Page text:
29th Sunday Year B
The virtue of redemptive sacrifice.
My brothers and sisters, what does the word “sacrifice” mean to us? In a narcissistic world, a world that champions a “me first” mentality, the concept of sacrifice is counter-cultural. For to sacrifice is to willingly accepts sufferings upon ourselves for the greater good of others. Most of us who are parents would understand the concept of sacrifice well. From the moment they conceive a baby, parents make sacrifices. Many put aside their lives, their careers, their leisure, their financial and physical well-being so as to give their children the best possible upbringing. Most do not do so expecting a reward, unlike what we do when we make a financial investment. For sacrifice is inexplicably tied to love. And even if some of our children become ungrateful to us in their adulthood, parents often remain faithful. We continue to love our children unconditionally. Jesus exalted sacrifices. He said, “If you love those who love you, what credit is that to you? For even sinners love those who love them. If you do good to those who do good to you, what credit is that to you? For even sinners do the same. If you lend to those from whom you hope to receive, what credit is that to you? Even sinners lend to sinners, to receive as much again. But love your enemies, do good, and lend, expecting nothing in return.” (Lk 6:32-35)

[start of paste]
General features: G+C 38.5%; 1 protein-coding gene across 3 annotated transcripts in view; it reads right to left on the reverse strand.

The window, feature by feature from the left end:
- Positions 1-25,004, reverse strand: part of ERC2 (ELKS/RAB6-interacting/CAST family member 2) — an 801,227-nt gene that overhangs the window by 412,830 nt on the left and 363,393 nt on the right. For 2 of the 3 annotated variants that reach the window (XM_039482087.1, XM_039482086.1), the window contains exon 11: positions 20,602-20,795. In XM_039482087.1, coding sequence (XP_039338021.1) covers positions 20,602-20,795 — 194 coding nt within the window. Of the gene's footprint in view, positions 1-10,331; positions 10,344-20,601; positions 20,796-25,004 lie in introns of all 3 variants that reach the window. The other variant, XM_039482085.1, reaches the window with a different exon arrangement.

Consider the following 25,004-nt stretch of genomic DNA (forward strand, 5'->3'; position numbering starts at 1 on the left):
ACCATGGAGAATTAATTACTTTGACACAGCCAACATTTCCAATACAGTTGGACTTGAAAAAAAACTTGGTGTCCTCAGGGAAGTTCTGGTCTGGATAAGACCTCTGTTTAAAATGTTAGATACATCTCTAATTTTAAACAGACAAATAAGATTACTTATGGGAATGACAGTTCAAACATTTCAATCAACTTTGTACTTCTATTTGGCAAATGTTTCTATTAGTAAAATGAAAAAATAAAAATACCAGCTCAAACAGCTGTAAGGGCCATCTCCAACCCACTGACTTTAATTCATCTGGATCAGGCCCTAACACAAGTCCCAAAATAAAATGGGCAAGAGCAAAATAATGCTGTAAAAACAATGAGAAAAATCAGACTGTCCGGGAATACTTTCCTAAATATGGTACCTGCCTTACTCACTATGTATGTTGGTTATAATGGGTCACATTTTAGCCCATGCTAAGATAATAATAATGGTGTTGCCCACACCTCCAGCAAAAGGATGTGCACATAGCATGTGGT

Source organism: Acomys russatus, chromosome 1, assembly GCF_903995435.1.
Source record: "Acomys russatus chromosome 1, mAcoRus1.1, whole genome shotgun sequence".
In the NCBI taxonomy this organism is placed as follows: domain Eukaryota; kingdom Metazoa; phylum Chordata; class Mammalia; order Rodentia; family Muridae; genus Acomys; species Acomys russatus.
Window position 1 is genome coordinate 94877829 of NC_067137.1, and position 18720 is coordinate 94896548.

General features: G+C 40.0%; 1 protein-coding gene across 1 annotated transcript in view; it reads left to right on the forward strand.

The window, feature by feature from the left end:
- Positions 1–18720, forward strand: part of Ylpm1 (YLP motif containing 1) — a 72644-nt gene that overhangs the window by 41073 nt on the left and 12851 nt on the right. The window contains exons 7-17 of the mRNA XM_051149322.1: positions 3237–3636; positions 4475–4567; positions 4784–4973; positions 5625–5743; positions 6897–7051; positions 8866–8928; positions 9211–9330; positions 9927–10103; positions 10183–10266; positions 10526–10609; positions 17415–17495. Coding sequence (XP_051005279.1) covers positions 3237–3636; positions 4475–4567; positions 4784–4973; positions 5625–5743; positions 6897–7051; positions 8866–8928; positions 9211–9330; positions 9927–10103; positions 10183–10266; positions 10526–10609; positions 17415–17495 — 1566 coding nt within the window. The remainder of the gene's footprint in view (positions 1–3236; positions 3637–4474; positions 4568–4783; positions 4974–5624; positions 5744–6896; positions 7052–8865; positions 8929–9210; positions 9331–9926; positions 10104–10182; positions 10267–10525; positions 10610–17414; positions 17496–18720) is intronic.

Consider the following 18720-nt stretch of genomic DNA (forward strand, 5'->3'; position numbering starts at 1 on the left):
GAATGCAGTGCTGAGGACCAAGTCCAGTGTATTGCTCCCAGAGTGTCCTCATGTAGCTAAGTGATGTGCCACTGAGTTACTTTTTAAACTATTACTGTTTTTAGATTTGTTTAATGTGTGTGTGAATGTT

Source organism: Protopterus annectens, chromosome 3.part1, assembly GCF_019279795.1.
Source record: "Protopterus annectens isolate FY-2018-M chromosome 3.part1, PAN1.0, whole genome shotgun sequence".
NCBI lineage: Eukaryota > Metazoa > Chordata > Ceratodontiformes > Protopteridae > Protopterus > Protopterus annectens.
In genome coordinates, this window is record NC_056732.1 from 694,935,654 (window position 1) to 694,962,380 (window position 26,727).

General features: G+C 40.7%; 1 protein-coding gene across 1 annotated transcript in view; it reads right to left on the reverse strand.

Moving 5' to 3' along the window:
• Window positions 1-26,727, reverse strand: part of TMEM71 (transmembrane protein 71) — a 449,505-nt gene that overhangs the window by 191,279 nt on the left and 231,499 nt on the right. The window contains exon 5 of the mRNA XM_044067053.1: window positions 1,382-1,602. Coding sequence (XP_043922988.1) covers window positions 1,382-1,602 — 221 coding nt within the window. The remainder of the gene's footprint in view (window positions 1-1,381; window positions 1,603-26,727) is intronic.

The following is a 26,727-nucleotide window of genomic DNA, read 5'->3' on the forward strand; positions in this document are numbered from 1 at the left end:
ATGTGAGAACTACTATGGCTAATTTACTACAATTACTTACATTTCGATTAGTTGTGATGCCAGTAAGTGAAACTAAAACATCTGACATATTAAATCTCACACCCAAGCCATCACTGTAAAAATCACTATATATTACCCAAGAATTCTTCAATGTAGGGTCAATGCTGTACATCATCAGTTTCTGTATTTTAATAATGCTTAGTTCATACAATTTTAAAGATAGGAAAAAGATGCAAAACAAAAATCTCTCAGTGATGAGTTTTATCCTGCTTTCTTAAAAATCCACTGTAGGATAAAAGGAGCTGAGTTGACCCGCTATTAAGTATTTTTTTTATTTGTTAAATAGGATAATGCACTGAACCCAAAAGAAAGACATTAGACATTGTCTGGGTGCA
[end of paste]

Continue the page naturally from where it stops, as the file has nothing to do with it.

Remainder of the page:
This week’s Gospel tells the story of the ambitious Zebedee brothers. They have no doubt made sacrifices to follow Jesus. But they expected rewards. They tried to make the best out of their discipleship to Jesus by asking for glorious positions in the afterlife. Jesus aptly rejected the request and preached to his disciples: “The cup that I drink you will drink; and with the baptism with which I am baptised, you will be baptised” (verse 39). The cup and baptism Jesus were referring to was his sacrifice, His impending Passion and baptism in blood. Jesus continued, “whoever wishes to become great among you must be your servant” (verse 43). Becoming a servant means to be of service to others. In other words, the crowning trait of following Jesus is not to attain glory, but to follow in his footstep in servantship and sacrifice.
As Jesus explained in Lk 6:32-35, as Christians, we are called to not just serve those we love. We are to serve everyone, including our enemies. As Christians, we are called to serve our family, our community, our society and the whole of humanity. While we serve, we need to ask ourselves: Why do I serve? Do I perform acts of service and sacrifice with altruistic intentions? Or do I do them expecting reward, rewards such as glory, praise, recognition, influence and money? While service and sacrifice are virtuous acts, it is important that we serve with the heart of Jesus. And the true test of whether we are serving with the heart of Jesus is when we are faced with difficulties in our service. Difficulties come in many forms. Many of us have limited time and resources; and we are often called upon to go the extra mile to serve. At times, the people we serve are ungrateful to us. Sometimes, they criticise us unjustly. What do I do in the face of such difficulties? Do I walk away? Or I we reflect, improve, keep serving, keep sacrificing, and grow through that experience?